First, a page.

What to expect from Geneva?

What to expect from Geneva?

The achievement of a political settlement, irrespective of its name or form, between the two peoples of the island of Cyprus will bring a great economic reward to the two peoples, as well as to all countries in the region, including particularly Turkey and Greece. U.N. Secretary-General Antonio Guterres, like former secretary-generals Boutros Boutros-Ghali and Kofi Annan, has been stressing this view in communication with the parties and has long emphasized this situation in the analysis of various international think tanks.

Of course, the spread of the news and comments about what will be the great economic reward of an agreement to be reached on the island at the 5+1 “informal” April 27-29 Cyprus conference is not without a reason. Especially if one of the parties takes an absurd line, saying “we won’t discuss anything other than the federation, but there are also preconditions that ought to be met before we may agree to give political equality to Turks,” then we can say that failure is almost certain. No one is asking them to give the Turkish Cypriots political equality. The Turkish Cypriots have political equality and are now demanding sovereign equality. Likewise, if one of the parties says that “we are coming to explain why there can’t be a federation on Cyprus, why there ought to be a two-state solution. We shall not talk about anything else,” then failure is again certain; the Geneva summit will be a waste of time and resources.

If one of the parties insists, among other conditions, saying that “guarantees must end; Turkish troops should withdraw; Varosha and Morphou (Güzelyurt) should be returned; the Turkish side should be able to go down to 28.2 percent of the territory, and all migrants should be able to return home,” this attitude is clearly a “non-starter” as well. Of course, an attitude such as “we do not talk guarantees; soldiers may withdraw gradually, but the size to provide security of the Turkish Cypriots must be maintained; we do not make territorial concessions; we may only make some border arrangements, and there is no return of the Greeks to the north” is another way of saying clearly that “I have no intention of making a compromise.” For a solution, both sides must be ready to make some really painful concessions and compromises.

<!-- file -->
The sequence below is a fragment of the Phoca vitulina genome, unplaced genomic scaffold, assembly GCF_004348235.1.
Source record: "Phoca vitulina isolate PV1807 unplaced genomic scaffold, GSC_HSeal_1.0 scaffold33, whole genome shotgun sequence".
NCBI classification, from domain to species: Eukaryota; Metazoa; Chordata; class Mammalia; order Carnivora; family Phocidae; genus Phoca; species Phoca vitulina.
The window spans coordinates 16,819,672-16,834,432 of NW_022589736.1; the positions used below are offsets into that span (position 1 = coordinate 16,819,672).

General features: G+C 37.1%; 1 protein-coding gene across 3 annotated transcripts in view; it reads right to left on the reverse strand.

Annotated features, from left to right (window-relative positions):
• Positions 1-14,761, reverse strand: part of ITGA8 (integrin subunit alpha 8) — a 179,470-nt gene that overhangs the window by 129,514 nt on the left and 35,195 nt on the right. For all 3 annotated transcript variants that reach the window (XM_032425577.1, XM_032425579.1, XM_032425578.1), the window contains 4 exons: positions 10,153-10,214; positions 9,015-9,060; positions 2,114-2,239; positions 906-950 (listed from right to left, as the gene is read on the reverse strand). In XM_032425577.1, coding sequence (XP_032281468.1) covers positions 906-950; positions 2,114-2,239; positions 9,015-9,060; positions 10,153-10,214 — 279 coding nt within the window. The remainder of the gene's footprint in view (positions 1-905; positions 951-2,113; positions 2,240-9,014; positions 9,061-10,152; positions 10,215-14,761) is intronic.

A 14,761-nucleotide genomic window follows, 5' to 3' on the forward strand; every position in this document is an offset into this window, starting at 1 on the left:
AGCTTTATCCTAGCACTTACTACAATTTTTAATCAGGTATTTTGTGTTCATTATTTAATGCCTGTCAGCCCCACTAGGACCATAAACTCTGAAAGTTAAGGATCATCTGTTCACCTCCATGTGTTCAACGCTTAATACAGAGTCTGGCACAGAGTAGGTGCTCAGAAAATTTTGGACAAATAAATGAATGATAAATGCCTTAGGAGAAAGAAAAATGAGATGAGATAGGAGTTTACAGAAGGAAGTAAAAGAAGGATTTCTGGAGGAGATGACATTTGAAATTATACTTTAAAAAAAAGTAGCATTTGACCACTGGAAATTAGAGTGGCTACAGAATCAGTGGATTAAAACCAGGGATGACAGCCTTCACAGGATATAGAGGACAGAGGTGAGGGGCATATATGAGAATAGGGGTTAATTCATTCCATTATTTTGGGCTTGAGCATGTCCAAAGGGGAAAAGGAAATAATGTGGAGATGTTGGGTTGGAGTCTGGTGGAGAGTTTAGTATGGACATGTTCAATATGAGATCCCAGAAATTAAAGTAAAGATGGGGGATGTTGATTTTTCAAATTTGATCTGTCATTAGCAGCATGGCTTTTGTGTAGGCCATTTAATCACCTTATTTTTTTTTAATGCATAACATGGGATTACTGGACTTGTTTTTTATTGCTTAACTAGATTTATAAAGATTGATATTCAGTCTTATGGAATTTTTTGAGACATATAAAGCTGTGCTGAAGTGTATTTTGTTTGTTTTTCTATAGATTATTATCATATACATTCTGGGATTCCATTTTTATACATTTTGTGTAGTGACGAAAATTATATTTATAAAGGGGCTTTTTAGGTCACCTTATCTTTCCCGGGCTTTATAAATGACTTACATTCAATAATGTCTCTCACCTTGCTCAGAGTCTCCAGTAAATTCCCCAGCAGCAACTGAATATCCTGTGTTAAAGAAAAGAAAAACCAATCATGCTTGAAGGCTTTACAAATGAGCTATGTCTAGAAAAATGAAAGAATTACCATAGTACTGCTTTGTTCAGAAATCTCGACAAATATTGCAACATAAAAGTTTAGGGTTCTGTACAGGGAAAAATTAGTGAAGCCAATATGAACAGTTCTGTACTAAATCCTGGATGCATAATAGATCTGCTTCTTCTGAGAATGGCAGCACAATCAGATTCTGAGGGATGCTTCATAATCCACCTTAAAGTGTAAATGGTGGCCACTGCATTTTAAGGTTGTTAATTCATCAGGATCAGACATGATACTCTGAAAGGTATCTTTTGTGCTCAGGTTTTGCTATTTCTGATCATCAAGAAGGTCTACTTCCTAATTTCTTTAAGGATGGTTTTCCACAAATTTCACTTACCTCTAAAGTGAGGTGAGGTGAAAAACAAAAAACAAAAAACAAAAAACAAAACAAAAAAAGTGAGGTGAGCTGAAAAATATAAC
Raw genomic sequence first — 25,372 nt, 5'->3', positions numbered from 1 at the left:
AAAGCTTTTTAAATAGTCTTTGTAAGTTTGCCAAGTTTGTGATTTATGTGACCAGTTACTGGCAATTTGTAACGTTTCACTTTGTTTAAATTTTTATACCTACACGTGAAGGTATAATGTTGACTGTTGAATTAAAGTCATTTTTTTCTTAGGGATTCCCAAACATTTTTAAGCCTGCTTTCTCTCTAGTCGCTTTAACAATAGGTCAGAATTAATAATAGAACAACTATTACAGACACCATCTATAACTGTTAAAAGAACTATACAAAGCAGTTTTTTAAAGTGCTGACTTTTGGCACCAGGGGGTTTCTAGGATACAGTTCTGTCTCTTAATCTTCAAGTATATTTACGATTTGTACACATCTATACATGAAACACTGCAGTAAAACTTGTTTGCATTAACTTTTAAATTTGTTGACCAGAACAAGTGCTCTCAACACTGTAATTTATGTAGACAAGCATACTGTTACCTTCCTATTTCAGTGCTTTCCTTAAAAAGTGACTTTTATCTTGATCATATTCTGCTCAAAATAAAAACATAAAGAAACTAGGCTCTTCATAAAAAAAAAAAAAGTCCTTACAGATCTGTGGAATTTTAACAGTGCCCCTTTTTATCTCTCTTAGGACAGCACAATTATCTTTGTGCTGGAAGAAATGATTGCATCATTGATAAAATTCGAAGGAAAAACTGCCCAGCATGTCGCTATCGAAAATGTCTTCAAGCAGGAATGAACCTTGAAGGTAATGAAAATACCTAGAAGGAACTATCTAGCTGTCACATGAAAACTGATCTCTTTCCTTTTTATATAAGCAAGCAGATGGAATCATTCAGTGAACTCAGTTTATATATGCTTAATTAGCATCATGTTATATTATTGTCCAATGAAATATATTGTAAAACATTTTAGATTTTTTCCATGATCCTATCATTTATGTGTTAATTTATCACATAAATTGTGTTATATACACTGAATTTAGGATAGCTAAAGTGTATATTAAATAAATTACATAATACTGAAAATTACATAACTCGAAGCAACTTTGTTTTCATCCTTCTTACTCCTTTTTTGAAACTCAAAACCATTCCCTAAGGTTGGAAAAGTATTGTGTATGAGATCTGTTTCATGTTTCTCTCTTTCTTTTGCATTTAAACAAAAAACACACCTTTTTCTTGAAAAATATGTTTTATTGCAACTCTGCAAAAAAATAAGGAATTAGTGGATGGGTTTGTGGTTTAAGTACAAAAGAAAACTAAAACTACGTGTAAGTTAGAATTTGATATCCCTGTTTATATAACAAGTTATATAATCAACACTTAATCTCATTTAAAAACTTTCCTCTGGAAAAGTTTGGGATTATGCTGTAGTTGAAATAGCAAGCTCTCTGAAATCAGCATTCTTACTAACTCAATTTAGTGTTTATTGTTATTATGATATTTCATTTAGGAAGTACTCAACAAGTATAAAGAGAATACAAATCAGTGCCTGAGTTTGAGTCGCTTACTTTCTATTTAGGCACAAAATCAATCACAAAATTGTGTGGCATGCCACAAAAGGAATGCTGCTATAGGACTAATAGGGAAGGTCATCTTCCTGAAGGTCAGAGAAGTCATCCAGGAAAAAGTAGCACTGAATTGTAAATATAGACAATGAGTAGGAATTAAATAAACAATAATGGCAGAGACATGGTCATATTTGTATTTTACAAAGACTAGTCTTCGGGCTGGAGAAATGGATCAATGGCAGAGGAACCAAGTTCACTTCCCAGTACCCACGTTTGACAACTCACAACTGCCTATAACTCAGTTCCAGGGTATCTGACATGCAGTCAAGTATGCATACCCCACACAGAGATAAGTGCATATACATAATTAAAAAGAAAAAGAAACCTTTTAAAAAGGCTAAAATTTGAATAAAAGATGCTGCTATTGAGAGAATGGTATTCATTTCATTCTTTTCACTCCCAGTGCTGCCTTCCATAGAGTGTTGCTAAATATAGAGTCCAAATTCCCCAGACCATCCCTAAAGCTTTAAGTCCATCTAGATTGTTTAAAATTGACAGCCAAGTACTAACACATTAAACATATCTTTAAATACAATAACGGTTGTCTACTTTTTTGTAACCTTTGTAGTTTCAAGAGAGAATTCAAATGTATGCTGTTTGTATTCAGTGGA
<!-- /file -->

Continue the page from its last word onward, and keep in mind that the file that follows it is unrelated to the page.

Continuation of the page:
However, answering one question will shape the future of the process and the prospect of a resolution. Whether it is a unitary state in the 1960-style de facto federation, or two states within the EU – an indirect federation—or a confederation of two states, basically will be established on the separate sovereignty of the two peoples; sharing of power. These two founding peoples of the new resolution must have the right to self-determination to decide their own future separately, and if there arises a situation like that of the 1963-1974 period genocidal campaigns on the Turkish Cypriots again, both peoples must be capable to determine their own future. Guterres and international actors who want to contribute to a solution on the island have to take this into account if they want to achieve a successful result.

If the Greek Cypriots, who should be proud of having a remarkable history of being the spoilt child of Europe, continue not to have an interest in a solution, and if they don’t want to share the title of the island’s only legitimate government with the Turkish Cypriots on the ground that there was “nothing for us” in a deal, then the only way to get a successful result is by putting on the table what kind of bill they might pay if there is no solution this time as well. Recognition of the Turkish Cypriot state might not be possible for now, but at least the now non-EU United Kingdom and some other countries who are not handcuffed with the “club solidarity” requirement of the EU might whisper into the Greek Cypriots’ ears that they might allow civilian charter and private flights to North Cyprus, for instance. That will be enough to generate them to become more forthcoming this time.

Blackmailing Turkey with sanctions and closing eyes to spoiled attitudes of the Greek Cypriots will serve no purpose other than yet another impasse in Cyprus talks. Rather than offering carrots and trying to lure people with “good prospects” the Greek Cypriots must be shown the stick as well.